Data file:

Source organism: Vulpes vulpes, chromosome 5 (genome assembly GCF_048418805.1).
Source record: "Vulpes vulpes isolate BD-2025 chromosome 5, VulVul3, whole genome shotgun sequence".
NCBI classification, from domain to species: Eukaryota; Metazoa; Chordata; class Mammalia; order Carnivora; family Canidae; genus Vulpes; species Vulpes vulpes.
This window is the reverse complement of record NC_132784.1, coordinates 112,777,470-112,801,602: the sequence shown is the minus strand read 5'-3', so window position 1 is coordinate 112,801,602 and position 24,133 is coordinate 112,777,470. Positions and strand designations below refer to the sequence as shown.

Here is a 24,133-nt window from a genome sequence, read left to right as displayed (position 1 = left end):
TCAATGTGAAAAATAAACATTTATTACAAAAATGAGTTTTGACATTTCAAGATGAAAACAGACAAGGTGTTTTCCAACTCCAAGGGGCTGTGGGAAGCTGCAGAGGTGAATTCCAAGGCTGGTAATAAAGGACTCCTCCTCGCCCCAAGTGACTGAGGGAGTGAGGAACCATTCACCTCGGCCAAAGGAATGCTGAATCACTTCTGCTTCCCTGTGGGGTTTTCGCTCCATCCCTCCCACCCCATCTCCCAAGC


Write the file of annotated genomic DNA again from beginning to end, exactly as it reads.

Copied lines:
Source organism: Vulpes vulpes, chromosome 5 (genome assembly GCF_048418805.1).
Source record: "Vulpes vulpes isolate BD-2025 chromosome 5, VulVul3, whole genome shotgun sequence".
NCBI classification, from domain to species: Eukaryota; Metazoa; Chordata; class Mammalia; order Carnivora; family Canidae; genus Vulpes; species Vulpes vulpes.
This window is the reverse complement of record NC_132784.1, coordinates 112,777,470-112,801,602: the sequence shown is the minus strand read 5'-3', so window position 1 is coordinate 112,801,602 and position 24,133 is coordinate 112,777,470. Positions and strand designations below refer to the sequence as shown.

Here is a 24,133-nt window from a genome sequence, read left to right as displayed (position 1 = left end):
TCAATGTGAAAAATAAACATTTATTACAAAAATGAGTTTTGACATTTCAAGATGAAAACAGACAAGGTGTTTTCCAACTCCAAGGGGCTGTGGGAAGCTGCAGAGGTGAATTCCAAGGCTGGTAATAAAGGACTCCTCCTCGCCCCAAGTGACTGAGGGAGTGAGGAACCATTCACCTCGGCCAAAGGAATGCTGAATCACTTCTGCTTCCCTGTGGGGTTTTCGCTCCATCCCTCCCACCCCATCTCCCAAGC